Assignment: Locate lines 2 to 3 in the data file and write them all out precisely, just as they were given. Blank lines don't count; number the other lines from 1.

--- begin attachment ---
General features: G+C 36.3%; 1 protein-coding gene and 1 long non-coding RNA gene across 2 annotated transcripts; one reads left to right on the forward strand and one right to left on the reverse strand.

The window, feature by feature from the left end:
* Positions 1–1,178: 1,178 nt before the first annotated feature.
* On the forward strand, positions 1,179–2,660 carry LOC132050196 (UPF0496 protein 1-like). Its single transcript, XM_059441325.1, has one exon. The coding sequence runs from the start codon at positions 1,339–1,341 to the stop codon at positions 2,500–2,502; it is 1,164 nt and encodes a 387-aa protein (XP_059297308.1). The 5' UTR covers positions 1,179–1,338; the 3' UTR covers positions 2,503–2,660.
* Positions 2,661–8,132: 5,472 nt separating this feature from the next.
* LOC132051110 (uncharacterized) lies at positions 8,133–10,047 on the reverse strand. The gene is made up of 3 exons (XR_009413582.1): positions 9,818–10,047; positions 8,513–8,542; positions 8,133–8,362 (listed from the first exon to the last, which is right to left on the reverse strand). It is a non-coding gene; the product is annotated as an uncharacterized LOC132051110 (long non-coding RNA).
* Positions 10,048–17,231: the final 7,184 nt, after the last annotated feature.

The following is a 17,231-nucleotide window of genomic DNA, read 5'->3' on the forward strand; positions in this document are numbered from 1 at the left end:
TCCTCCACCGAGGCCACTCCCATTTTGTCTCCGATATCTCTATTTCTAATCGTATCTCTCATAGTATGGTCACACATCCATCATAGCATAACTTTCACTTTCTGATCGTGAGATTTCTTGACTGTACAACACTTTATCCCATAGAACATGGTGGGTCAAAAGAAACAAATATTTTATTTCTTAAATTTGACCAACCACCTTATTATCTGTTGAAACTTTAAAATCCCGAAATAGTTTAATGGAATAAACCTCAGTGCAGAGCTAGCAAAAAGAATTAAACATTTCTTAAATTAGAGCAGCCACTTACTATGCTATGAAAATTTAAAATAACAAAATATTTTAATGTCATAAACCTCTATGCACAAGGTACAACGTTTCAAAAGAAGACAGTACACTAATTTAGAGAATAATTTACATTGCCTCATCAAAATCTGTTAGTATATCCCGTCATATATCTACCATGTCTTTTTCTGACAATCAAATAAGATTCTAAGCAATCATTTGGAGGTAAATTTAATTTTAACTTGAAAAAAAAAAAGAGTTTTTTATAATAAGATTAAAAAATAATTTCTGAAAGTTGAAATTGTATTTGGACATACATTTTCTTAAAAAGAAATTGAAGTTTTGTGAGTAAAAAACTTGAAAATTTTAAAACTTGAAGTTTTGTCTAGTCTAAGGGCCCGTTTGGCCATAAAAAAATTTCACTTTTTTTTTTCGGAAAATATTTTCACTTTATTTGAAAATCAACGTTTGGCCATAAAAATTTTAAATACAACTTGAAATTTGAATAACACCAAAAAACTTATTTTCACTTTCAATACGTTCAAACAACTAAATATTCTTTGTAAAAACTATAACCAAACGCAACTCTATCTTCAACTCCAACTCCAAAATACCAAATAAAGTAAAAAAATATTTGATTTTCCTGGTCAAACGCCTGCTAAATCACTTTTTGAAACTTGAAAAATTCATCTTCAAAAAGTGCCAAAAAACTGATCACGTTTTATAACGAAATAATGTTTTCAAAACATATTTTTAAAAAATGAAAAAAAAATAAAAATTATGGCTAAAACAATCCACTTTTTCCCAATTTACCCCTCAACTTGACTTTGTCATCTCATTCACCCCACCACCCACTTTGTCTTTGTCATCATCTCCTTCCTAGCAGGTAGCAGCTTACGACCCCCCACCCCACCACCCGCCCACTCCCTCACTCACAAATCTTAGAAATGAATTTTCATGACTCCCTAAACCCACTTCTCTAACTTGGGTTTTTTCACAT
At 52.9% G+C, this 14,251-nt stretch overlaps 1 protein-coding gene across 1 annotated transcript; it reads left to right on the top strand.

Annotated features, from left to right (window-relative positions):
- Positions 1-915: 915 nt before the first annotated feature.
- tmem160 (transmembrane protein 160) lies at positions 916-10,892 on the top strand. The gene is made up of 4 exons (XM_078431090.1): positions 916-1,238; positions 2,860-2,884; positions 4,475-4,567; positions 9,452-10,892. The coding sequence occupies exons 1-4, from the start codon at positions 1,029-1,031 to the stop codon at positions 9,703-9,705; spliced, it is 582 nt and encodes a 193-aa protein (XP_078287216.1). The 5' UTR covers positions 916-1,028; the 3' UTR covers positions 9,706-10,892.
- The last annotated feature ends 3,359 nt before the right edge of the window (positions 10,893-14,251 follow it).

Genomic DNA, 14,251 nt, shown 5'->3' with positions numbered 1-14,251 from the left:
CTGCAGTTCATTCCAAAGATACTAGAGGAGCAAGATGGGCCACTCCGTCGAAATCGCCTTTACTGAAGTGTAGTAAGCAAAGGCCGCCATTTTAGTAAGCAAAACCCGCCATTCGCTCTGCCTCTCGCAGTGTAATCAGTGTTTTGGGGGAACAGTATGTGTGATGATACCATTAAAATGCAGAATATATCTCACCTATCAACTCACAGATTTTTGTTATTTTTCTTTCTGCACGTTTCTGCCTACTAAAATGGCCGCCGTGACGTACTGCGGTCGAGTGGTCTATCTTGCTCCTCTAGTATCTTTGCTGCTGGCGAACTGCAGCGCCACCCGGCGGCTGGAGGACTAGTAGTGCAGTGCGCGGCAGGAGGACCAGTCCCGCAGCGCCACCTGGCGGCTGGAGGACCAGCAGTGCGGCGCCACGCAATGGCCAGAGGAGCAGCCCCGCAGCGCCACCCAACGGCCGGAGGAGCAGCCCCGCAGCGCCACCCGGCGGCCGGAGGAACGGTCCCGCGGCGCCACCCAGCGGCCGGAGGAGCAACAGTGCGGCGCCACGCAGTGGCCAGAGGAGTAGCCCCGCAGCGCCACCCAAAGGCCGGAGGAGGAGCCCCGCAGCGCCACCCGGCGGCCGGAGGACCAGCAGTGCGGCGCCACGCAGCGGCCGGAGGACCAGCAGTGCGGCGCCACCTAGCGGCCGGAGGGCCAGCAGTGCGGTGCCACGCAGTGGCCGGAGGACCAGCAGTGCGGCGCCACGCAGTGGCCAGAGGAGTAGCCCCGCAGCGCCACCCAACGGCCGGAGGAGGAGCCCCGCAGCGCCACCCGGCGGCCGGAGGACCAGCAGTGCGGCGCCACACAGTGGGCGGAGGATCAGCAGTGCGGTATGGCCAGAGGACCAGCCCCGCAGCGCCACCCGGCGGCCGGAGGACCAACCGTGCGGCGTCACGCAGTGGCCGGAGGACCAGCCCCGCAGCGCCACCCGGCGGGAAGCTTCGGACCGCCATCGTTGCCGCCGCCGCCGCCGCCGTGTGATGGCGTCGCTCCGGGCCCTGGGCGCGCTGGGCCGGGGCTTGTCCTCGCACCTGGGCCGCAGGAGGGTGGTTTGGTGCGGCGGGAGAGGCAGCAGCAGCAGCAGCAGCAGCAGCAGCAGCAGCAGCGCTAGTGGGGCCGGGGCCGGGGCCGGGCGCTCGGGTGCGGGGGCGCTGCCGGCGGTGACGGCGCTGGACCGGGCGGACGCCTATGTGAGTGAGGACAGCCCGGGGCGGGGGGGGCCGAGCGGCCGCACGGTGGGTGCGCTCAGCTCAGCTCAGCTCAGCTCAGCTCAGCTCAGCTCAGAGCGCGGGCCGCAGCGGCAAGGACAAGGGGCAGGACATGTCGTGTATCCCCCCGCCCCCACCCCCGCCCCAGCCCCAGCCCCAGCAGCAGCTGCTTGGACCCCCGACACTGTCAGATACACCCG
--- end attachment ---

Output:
The window, feature by feature from the left end:
* Positions 1–1,178: 1,178 nt before the first annotated feature.